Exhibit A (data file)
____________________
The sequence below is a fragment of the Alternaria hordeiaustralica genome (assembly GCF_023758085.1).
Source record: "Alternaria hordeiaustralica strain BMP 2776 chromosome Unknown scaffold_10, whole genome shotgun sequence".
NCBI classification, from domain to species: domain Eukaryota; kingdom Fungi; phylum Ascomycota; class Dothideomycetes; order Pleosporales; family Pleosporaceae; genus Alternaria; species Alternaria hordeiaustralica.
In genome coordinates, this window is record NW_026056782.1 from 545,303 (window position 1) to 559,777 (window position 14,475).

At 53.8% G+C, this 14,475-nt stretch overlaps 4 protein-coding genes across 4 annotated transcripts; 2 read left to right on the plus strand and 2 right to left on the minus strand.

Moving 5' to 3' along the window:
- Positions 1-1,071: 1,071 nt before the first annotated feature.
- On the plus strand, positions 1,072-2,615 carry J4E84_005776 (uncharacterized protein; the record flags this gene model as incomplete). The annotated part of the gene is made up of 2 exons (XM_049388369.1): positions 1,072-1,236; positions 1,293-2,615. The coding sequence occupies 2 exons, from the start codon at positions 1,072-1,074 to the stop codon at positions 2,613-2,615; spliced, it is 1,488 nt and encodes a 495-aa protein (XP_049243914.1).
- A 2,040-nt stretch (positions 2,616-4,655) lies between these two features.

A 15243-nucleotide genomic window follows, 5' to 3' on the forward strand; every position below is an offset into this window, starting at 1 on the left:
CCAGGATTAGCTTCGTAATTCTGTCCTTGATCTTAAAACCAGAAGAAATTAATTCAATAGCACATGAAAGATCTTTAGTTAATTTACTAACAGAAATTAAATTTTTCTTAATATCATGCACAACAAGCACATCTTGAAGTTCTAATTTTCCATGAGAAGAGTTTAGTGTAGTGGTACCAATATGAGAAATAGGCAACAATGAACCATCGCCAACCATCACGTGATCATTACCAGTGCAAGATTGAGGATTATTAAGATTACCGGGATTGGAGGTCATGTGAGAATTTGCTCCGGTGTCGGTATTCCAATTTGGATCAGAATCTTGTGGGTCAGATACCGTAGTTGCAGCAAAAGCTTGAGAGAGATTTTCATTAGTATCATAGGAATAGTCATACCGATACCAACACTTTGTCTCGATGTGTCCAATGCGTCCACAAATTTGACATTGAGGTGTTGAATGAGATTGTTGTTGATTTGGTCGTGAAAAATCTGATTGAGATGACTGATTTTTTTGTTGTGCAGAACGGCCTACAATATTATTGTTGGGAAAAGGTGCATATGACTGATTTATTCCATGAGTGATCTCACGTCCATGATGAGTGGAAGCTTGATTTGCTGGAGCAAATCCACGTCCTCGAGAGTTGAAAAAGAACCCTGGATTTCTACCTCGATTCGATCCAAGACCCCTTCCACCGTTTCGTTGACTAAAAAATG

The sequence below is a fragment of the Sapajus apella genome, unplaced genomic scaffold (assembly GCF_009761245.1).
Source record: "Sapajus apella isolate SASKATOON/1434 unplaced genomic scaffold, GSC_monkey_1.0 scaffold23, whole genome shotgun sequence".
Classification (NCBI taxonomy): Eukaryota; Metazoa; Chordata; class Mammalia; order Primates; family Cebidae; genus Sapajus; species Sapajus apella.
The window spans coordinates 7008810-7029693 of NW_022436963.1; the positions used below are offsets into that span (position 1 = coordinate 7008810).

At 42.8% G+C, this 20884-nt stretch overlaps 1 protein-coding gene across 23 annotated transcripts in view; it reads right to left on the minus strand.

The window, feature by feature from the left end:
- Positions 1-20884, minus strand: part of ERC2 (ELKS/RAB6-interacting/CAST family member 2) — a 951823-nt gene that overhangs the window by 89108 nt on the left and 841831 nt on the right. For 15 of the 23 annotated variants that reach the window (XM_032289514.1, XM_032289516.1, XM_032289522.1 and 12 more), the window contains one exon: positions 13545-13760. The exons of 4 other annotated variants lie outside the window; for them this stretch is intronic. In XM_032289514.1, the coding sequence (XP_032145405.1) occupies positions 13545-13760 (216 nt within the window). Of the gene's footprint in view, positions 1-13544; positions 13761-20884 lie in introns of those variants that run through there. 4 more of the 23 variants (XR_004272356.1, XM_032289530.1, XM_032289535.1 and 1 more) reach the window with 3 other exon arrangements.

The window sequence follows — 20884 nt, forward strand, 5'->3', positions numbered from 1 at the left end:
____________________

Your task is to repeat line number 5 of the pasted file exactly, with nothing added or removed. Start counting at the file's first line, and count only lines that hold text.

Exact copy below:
At 53.8% G+C, this 14,475-nt stretch overlaps 4 protein-coding genes across 4 annotated transcripts; 2 read left to right on the plus strand and 2 right to left on the minus strand.